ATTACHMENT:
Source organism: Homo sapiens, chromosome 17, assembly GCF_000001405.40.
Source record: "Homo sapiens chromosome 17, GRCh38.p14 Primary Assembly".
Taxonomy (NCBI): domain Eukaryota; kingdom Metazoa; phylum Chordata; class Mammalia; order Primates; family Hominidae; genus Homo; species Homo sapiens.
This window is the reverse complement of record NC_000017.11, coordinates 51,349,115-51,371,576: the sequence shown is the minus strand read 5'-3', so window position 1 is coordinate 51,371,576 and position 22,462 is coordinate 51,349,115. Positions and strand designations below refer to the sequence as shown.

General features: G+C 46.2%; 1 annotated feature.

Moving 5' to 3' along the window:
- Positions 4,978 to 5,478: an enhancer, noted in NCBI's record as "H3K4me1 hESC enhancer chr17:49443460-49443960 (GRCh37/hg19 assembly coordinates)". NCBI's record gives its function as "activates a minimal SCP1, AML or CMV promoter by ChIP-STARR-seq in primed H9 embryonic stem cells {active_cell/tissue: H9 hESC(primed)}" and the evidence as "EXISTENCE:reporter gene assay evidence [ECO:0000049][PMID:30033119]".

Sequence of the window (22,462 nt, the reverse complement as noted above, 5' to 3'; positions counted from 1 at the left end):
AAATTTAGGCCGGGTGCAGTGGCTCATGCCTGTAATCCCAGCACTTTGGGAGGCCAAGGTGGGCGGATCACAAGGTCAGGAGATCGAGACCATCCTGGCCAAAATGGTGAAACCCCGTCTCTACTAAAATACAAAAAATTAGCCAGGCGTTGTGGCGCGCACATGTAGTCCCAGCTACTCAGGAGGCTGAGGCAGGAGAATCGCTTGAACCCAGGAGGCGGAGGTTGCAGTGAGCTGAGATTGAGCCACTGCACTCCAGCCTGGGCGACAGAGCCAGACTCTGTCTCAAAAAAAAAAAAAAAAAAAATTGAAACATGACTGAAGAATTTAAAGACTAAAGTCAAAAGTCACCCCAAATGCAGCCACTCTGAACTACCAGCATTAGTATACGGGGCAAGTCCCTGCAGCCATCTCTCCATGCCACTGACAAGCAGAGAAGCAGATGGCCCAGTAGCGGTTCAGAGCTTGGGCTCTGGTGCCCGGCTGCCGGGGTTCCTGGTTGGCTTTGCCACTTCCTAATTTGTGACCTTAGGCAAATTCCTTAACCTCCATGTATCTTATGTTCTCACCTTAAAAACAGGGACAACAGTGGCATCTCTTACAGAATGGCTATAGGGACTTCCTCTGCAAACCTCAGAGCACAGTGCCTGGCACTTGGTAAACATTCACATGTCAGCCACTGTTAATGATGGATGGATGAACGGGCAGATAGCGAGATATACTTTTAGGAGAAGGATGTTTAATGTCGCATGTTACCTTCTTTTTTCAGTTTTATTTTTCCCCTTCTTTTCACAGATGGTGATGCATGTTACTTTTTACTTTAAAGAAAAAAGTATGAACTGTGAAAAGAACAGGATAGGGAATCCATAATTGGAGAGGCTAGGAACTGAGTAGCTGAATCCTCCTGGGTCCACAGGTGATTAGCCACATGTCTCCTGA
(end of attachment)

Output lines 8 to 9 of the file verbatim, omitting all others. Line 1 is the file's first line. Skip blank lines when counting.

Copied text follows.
Sequence of the window (22,462 nt, the reverse complement as noted above, 5' to 3'; positions counted from 1 at the left end):
AAATTTAGGCCGGGTGCAGTGGCTCATGCCTGTAATCCCAGCACTTTGGGAGGCCAAGGTGGGCGGATCACAAGGTCAGGAGATCGAGACCATCCTGGCCAAAATGGTGAAACCCCGTCTCTACTAAAATACAAAAAATTAGCCAGGCGTTGTGGCGCGCACATGTAGTCCCAGCTACTCAGGAGGCTGAGGCAGGAGAATCGCTTGAACCCAGGAGGCGGAGGTTGCAGTGAGCTGAGATTGAGCCACTGCACTCCAGCCTGGGCGACAGAGCCAGACTCTGTCTCAAAAAAAAAAAAAAAAAAAATTGAAACATGACTGAAGAATTTAAAGACTAAAGTCAAAAGTCACCCCAAATGCAGCCACTCTGAACTACCAGCATTAGTATACGGGGCAAGTCCCTGCAGCCATCTCTCCATGCCACTGACAAGCAGAGAAGCAGATGGCCCAGTAGCGGTTCAGAGCTTGGGCTCTGGTGCCCGGCTGCCGGGGTTCCTGGTTGGCTTTGCCACTTCCTAATTTGTGACCTTAGGCAAATTCCTTAACCTCCATGTATCTTATGTTCTCACCTTAAAAACAGGGACAACAGTGGCATCTCTTACAGAATGGCTATAGGGACTTCCTCTGCAAACCTCAGAGCACAGTGCCTGGCACTTGGTAAACATTCACATGTCAGCCACTGTTAATGATGGATGGATGAACGGGCAGATAGCGAGATATACTTTTAGGAGAAGGATGTTTAATGTCGCATGTTACCTTCTTTTTTCAGTTTTATTTTTCCCCTTCTTTTCACAGATGGTGATGCATGTTACTTTTTACTTTAAAGAAAAAAGTATGAACTGTGAAAAGAACAGGATAGGGAATCCATAATTGGAGAGGCTAGGAACTGAGTAGCTGAATCCTCCTGGGTCCACAGGTGATTAGCCACATGTCTCCTGA